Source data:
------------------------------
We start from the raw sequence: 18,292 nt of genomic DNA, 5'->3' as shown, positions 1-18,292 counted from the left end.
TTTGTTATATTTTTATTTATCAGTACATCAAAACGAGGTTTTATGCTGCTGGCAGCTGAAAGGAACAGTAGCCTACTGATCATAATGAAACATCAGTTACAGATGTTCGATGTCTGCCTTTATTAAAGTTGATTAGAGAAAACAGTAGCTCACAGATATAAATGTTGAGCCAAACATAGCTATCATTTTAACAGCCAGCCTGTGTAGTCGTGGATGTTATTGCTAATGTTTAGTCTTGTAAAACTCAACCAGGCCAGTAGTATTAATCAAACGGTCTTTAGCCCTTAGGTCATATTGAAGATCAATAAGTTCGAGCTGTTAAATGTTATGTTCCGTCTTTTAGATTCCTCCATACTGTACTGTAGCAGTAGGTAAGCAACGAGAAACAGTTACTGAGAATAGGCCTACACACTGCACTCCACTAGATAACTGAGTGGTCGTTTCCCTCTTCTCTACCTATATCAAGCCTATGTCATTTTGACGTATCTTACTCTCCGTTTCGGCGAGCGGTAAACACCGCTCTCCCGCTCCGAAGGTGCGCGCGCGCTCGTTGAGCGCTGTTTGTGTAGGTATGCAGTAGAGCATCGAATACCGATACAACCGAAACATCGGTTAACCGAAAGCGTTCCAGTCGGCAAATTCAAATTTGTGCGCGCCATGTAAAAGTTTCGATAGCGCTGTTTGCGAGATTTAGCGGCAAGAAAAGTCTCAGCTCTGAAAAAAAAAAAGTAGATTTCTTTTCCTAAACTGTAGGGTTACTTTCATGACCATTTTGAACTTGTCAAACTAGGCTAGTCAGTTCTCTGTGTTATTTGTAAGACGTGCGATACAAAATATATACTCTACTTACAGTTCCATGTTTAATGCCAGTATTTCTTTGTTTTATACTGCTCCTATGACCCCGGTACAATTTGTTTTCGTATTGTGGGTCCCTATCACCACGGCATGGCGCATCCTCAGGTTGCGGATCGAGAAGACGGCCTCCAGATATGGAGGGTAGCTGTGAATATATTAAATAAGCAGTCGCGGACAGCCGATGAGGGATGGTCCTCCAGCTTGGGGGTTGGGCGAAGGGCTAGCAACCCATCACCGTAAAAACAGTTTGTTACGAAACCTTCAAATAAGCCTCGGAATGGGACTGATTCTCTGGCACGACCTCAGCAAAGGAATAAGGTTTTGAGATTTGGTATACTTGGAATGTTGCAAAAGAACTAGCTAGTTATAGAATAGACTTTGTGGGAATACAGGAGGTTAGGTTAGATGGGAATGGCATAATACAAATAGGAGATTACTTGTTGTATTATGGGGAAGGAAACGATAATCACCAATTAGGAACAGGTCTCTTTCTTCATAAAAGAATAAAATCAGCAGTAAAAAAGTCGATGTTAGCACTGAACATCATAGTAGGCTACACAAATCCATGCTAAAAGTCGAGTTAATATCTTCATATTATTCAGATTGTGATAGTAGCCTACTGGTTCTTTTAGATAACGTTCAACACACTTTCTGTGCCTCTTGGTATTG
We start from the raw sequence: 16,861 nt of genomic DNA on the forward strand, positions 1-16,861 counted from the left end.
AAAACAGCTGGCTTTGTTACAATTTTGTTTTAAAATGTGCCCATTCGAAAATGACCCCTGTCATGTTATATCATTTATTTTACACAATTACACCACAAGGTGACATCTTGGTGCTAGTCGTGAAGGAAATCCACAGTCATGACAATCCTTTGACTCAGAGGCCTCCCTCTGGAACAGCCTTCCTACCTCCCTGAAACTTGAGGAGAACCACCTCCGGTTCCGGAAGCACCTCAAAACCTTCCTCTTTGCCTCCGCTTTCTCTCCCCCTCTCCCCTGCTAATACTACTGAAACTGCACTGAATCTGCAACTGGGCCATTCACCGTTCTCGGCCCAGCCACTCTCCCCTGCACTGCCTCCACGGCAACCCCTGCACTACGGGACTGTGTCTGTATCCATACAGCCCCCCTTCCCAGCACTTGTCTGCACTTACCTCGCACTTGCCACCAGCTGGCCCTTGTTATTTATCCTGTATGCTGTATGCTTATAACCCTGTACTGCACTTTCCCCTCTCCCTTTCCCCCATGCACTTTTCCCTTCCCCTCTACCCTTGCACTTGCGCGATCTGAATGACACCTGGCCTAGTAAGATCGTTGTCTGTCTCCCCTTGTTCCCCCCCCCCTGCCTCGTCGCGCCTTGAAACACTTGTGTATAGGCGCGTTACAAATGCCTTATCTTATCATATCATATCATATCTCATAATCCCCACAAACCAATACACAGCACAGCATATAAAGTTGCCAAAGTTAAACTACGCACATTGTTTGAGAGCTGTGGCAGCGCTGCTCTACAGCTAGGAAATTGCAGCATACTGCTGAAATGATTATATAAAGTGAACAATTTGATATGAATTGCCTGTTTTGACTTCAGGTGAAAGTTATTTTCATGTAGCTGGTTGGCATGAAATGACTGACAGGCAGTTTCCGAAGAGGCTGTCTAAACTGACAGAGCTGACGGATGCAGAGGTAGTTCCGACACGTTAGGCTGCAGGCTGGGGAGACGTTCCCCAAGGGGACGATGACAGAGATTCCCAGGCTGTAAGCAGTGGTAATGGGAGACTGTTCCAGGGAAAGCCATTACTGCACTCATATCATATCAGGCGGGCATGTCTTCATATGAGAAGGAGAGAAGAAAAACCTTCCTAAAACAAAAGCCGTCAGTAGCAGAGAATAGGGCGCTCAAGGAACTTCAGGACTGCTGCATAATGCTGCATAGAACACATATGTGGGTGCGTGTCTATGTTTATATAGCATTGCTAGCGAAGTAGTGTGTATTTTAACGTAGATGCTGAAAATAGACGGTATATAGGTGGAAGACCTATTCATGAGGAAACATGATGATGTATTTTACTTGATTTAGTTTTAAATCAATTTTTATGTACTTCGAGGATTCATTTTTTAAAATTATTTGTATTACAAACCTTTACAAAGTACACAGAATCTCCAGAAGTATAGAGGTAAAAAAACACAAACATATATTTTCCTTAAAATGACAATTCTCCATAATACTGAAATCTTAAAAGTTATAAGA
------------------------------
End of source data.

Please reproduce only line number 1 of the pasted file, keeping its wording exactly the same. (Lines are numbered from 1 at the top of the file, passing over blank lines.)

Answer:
We start from the raw sequence: 18,292 nt of genomic DNA, 5'->3' as shown, positions 1-18,292 counted from the left end.